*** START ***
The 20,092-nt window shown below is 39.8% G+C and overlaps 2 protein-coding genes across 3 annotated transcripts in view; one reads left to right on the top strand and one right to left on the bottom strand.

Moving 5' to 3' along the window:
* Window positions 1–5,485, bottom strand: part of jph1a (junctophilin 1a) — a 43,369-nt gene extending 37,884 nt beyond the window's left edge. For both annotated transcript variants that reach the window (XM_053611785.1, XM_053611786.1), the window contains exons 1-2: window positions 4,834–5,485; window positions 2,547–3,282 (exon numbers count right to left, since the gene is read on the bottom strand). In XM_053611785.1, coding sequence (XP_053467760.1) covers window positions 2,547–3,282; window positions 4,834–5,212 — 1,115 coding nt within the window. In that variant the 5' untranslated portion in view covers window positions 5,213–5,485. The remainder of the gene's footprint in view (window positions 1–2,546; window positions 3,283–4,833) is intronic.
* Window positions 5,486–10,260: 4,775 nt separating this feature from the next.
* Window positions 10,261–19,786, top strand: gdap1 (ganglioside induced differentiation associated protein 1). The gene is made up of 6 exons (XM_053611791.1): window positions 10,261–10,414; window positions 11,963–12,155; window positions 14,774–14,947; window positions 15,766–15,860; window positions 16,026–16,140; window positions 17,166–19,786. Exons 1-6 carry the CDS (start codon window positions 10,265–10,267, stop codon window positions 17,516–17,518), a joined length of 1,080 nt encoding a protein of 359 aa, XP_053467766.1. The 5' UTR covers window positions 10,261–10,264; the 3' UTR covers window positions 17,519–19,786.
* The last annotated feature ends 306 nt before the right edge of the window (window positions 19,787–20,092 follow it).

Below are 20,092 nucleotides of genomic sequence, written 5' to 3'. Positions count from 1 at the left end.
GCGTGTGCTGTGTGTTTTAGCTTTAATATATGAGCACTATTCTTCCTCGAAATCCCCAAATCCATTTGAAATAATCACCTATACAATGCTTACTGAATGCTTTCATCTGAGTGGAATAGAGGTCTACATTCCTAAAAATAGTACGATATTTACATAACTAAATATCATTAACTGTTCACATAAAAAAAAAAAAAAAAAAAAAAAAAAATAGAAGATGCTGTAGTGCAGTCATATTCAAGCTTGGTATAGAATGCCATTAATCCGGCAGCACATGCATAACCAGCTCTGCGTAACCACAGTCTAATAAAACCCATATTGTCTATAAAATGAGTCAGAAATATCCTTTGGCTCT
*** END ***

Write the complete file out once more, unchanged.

The 20,092-nt window shown below is 39.8% G+C and overlaps 2 protein-coding genes across 3 annotated transcripts in view; one reads left to right on the top strand and one right to left on the bottom strand.

Moving 5' to 3' along the window:
* Window positions 1–5,485, bottom strand: part of jph1a (junctophilin 1a) — a 43,369-nt gene extending 37,884 nt beyond the window's left edge. For both annotated transcript variants that reach the window (XM_053611785.1, XM_053611786.1), the window contains exons 1-2: window positions 4,834–5,485; window positions 2,547–3,282 (exon numbers count right to left, since the gene is read on the bottom strand). In XM_053611785.1, coding sequence (XP_053467760.1) covers window positions 2,547–3,282; window positions 4,834–5,212 — 1,115 coding nt within the window. In that variant the 5' untranslated portion in view covers window positions 5,213–5,485. The remainder of the gene's footprint in view (window positions 1–2,546; window positions 3,283–4,833) is intronic.
* Window positions 5,486–10,260: 4,775 nt separating this feature from the next.
* Window positions 10,261–19,786, top strand: gdap1 (ganglioside induced differentiation associated protein 1). The gene is made up of 6 exons (XM_053611791.1): window positions 10,261–10,414; window positions 11,963–12,155; window positions 14,774–14,947; window positions 15,766–15,860; window positions 16,026–16,140; window positions 17,166–19,786. Exons 1-6 carry the CDS (start codon window positions 10,265–10,267, stop codon window positions 17,516–17,518), a joined length of 1,080 nt encoding a protein of 359 aa, XP_053467766.1. The 5' UTR covers window positions 10,261–10,264; the 3' UTR covers window positions 17,519–19,786.
* The last annotated feature ends 306 nt before the right edge of the window (window positions 19,787–20,092 follow it).

Below are 20,092 nucleotides of genomic sequence, written 5' to 3'. Positions count from 1 at the left end.
GCGTGTGCTGTGTGTTTTAGCTTTAATATATGAGCACTATTCTTCCTCGAAATCCCCAAATCCATTTGAAATAATCACCTATACAATGCTTACTGAATGCTTTCATCTGAGTGGAATAGAGGTCTACATTCCTAAAAATAGTACGATATTTACATAACTAAATATCATTAACTGTTCACATAAAAAAAAAAAAAAAAAAAAAAAAAAATAGAAGATGCTGTAGTGCAGTCATATTCAAGCTTGGTATAGAATGCCATTAATCCGGCAGCACATGCATAACCAGCTCTGCGTAACCACAGTCTAATAAAACCCATATTGTCTATAAAATGAGTCAGAAATATCCTTTGGCTCT